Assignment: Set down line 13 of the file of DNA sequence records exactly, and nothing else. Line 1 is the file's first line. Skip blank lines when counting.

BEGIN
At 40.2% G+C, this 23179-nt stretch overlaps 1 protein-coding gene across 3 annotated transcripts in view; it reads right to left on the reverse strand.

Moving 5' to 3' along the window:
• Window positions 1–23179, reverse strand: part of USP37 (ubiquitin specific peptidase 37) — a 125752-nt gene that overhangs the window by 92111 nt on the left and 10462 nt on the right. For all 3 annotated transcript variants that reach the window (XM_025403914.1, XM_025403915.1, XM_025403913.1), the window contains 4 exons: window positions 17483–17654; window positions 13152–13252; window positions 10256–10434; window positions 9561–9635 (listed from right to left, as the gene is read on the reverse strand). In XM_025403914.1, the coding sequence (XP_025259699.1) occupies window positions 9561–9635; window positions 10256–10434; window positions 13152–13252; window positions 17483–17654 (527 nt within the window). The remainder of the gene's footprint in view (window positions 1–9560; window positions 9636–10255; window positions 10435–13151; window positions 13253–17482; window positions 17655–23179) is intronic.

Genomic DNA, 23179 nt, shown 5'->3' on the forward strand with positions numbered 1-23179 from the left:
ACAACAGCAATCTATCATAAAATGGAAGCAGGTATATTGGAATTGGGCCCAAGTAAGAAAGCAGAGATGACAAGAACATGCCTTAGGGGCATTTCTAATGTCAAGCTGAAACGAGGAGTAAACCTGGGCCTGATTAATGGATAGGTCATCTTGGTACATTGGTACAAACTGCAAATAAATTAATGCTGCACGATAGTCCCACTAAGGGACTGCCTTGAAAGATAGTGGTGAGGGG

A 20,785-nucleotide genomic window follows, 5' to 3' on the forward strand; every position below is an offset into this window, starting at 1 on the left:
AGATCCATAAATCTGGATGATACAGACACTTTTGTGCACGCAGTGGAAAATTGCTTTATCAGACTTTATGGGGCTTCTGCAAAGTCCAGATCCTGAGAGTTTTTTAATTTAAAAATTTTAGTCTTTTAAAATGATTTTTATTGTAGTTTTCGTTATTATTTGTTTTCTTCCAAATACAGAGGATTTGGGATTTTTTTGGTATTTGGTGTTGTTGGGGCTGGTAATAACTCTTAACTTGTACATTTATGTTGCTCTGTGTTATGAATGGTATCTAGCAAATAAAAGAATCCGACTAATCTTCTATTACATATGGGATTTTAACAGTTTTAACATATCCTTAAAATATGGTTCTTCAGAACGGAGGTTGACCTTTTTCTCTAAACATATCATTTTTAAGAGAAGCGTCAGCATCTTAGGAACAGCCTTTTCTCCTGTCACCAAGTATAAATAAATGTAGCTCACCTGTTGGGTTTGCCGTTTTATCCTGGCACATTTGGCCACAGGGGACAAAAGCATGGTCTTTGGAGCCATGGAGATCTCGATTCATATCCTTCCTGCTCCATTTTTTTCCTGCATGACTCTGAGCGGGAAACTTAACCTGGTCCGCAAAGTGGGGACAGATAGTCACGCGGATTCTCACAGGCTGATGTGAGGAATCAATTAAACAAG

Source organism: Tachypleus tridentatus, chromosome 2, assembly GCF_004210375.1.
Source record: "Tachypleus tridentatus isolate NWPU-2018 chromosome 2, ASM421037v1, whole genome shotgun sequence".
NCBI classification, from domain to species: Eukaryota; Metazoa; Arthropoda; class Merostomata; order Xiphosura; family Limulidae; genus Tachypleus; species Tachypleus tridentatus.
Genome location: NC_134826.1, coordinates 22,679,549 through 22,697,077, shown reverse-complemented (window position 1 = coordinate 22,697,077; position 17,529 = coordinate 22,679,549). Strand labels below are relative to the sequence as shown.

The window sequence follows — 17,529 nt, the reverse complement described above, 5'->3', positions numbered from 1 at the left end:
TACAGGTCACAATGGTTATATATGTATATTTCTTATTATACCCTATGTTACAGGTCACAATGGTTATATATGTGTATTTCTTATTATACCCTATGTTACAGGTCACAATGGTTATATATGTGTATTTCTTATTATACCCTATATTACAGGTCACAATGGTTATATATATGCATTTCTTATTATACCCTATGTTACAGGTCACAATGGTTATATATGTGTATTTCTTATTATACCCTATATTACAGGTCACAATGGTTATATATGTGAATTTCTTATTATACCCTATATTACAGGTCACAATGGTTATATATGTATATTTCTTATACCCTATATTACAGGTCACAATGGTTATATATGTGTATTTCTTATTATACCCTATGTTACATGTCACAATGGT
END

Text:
TACAGGTCACAATGGTTATATATGTATATTTCTTATTATACCCTATGTTACAGGTCACAATGGTTATATATGTGTATTTCTTATTATACCCTATGTTACAGGTCACAATGGTTATATATGTGTATTTCTTATTATACCCTATATTACAGGTCACAATGGTTATATATATGCATTTCTTATTATACCCTATGTTACAGGTCACAATGGTTATATATGTGTATTTCTTATTATACCCTATATTACAGGTCACAATGGTTATATATGTGAATTTCTTATTATACCCTATATTACAGGTCACAATGGTTATATATGTATATTTCTTATACCCTATATTACAGGTCACAATGGTTATATATGTGTATTTCTTATTATACCCTATGTTACATGTCACAATGGT